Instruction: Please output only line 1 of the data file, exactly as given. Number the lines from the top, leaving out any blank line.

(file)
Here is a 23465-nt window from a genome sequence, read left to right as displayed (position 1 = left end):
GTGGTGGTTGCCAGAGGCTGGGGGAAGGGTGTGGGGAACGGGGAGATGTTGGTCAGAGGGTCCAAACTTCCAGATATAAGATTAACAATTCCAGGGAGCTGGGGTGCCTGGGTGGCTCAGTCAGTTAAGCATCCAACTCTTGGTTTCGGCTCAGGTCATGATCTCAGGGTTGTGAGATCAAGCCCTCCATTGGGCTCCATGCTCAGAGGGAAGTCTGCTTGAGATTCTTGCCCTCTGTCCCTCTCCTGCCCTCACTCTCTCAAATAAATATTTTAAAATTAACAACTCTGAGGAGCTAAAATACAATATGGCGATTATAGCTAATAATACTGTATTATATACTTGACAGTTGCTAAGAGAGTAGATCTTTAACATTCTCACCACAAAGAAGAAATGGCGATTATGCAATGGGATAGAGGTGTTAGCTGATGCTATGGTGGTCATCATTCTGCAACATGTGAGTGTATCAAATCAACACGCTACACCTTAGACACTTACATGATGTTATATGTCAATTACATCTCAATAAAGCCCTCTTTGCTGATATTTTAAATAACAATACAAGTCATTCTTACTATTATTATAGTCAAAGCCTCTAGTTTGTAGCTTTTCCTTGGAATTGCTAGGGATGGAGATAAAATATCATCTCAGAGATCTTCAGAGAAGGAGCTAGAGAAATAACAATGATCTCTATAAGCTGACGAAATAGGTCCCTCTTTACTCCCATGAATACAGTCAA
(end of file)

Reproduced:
Here is a 23465-nt window from a genome sequence, read left to right as displayed (position 1 = left end):